Safety assessment of GM animal feed
Economic impact of a GM-free country?
Ireland relies more on imports of animal feed than any other country in the European Union; quite simply because we do not have enough land to even approach self-sufficiency in the protein supplements required for our animal feed ingredients.The provision of high protein feed is a critical requirement for the Irish beef, pig and poultry sectors. This animal feed is derived from imported GM soybean and GM maize products (corn gluten feed, distillers dried grain), which are primarily sourced from the US, Brazil and Argentina. All GM feed distributed in Ireland has been authorised by the European Commission as safe for consumption. Since 2005, over 4.4 million tonnes (t) of GM animal feed (see table below) have been imported to offset the deficit in domestic feed supplies.
GM feedstocks imported into Ireland in 2005, 2006 and 2007
Note: The decrease in maize imports in has arisen due to the difficulty in sourcing on the global markets GM maize authorised by the European Commission for import into member states and is not due to any decrease in demand by Irish farmers. This is reflected in the increased tonnage of GM soya that was imported in the same period to compensate for the shortage of GM maize feed.
Safety assessment of GM animal feed
It is important to note that all imported GM animal feed is regulated and verified as safe for consumption by the European Food Safety Authority (EFSA) prior to its inclusion in the food chain. This comprehensive regulatory process takes approximately 2 years with authorisation granted only after the completion of a full scientific risk assessment of the GM crop material.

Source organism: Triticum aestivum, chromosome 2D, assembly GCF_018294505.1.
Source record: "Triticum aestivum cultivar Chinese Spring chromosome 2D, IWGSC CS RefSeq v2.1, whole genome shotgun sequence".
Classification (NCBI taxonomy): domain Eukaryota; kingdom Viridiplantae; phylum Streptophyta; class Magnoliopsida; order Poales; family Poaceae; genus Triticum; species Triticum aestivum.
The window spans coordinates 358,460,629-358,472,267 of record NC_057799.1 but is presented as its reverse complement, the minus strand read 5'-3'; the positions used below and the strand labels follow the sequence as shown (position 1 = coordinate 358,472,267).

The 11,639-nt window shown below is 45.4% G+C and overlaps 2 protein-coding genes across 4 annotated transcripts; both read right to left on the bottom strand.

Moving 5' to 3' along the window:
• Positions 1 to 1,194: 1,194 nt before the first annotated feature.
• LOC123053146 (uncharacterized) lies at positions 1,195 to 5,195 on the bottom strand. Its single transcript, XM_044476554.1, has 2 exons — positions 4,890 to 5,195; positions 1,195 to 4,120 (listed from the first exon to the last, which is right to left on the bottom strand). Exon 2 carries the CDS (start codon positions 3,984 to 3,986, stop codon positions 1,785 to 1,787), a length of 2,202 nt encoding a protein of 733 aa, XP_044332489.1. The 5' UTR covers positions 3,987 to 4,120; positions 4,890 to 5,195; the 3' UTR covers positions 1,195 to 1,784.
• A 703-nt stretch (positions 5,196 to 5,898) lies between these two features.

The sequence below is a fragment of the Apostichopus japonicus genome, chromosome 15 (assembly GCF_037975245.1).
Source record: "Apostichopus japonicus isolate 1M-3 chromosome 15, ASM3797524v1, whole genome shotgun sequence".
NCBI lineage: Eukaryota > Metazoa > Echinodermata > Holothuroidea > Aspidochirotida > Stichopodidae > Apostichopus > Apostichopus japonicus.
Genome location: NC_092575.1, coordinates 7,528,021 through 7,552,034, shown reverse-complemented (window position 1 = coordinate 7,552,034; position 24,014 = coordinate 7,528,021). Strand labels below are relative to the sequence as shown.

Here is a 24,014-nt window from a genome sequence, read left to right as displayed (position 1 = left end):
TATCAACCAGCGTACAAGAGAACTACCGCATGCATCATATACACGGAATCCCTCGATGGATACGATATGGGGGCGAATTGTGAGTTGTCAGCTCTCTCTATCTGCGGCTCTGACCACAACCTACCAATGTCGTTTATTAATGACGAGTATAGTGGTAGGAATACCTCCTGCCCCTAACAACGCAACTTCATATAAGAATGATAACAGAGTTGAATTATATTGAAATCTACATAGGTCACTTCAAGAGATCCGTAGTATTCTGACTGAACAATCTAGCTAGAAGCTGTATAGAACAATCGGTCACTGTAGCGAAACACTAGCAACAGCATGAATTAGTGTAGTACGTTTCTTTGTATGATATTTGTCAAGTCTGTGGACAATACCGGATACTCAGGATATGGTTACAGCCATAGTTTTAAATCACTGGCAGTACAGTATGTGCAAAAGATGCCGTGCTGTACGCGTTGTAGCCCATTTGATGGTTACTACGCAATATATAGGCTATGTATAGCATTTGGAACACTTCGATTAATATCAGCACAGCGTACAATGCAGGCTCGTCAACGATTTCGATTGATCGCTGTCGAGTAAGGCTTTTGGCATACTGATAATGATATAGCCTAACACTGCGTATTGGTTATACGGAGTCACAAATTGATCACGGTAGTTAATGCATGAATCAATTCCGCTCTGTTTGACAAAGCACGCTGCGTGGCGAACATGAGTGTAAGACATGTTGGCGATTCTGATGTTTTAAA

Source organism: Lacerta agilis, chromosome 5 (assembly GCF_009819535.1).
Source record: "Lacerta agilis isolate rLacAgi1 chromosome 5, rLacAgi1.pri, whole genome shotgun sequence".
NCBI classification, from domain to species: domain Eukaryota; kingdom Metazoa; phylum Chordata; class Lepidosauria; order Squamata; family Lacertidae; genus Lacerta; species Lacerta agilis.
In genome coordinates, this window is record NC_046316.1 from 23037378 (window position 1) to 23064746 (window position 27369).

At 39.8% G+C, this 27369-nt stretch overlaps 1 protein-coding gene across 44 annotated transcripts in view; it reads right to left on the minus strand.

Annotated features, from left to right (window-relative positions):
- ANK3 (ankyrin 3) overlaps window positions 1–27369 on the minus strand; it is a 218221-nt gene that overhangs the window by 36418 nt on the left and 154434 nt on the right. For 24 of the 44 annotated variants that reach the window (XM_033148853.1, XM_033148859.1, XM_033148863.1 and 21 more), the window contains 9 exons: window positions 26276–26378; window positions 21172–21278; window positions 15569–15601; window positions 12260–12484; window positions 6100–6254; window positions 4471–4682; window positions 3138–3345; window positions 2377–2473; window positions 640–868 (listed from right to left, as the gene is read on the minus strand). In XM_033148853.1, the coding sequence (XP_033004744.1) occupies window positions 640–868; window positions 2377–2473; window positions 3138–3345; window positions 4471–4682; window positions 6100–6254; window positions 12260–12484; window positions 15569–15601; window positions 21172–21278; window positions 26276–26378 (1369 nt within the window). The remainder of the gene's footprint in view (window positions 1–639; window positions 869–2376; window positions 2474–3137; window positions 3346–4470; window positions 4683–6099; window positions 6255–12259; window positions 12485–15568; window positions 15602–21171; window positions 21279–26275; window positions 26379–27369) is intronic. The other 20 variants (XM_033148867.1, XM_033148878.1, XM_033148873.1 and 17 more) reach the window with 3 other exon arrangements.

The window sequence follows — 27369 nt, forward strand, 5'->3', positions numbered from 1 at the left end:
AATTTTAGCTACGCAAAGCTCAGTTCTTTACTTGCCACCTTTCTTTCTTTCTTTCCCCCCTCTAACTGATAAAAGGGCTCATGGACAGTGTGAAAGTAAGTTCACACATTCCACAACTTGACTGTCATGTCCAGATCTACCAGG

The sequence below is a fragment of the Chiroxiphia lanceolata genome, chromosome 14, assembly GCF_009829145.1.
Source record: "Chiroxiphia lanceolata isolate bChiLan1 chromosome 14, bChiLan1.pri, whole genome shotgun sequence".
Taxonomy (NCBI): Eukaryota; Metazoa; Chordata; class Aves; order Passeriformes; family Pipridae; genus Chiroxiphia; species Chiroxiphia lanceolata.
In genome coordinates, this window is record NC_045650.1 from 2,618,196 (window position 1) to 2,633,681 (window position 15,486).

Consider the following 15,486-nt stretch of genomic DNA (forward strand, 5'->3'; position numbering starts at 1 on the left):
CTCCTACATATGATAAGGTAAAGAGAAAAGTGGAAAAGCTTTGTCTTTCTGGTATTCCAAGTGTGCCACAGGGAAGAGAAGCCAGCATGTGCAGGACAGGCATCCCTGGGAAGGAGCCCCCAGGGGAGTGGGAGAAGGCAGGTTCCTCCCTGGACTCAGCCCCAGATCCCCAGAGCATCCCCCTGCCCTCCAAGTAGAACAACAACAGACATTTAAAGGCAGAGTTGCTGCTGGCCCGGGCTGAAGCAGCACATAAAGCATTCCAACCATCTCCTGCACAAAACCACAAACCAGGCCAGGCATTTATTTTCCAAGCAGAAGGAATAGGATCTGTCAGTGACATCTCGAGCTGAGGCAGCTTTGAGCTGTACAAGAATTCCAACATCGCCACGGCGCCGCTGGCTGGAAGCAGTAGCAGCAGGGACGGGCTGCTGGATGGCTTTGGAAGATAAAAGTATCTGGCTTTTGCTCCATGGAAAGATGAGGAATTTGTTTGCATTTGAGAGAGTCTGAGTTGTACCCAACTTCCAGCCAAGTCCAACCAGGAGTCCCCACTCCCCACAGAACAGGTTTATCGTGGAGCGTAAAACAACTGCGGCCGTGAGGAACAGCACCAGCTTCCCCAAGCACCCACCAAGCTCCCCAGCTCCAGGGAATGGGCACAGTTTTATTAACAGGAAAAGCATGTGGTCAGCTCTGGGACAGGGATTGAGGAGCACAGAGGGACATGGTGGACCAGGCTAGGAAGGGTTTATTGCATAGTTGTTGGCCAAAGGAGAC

Critical to this process is the input gathered from the relevant food safety agencies of each member state (e.g. Food Safety Authority of Ireland), as each scientific risk assessment conducts a comparative anlaysis between the GM feed and an equivalent non-GM feed. Specifically, this examines:
- the potential for allergenicity from the GM feed
- the nutritional composition of the GM feed
- the potential for toxicity from ingesting the GM feed
- the influence of processing on the properties of the GM animal feed
- the potential for long-term nutritional impact
- the possibility for unintended effects due to the genetic modification
At the end of this process the EFSA Scientific Committee provides an opinion (for example) to the European Commission as to the safety of the GM animal feed in question. The European Commission prepares its decision on whether to grant or refuse authorisation. If they propose to grant authorisation, the official recommendation of approval is disseminated to representatives of the Member States for consideration.
Cost to livestock farmers substituting imported GM feed with a non-GM equivalent?
There has been a debate recently as to the merits of substituting the imported GM feed with a non-GM equivalent. As part of the ongoing GM crop risk assessment programme, Teagasc pre-empted the debate by examining the economic impact of such a scenario on the beef and dairy sectors in 2006.
The findings of this report clearly concluded that such a scenario would negatively impact the dairy sector by up to €17.7 million and the beef sector by up to €18.6 million. The adoption of a GM-free approach to animal feedstuffs would also impact on the pig and poultry sectors which rely heavily on the use of GM feed in the animal's diet.
This Teagasc research concurs with the conclusions of a report by the European Commisssion's Directorate General of the Agriculture and Rural Development which states that countries such as Ireland would experience substantial economic consequences in trying to replace current GM maize products with non-GM material.
While the Teagasc GM-free study was initially conducted as a predictive exercise, the developments at EU level have highlighted the accuracy of the report in predicting that a disruption to the current GM-feed supply would elevate costs for the farmer.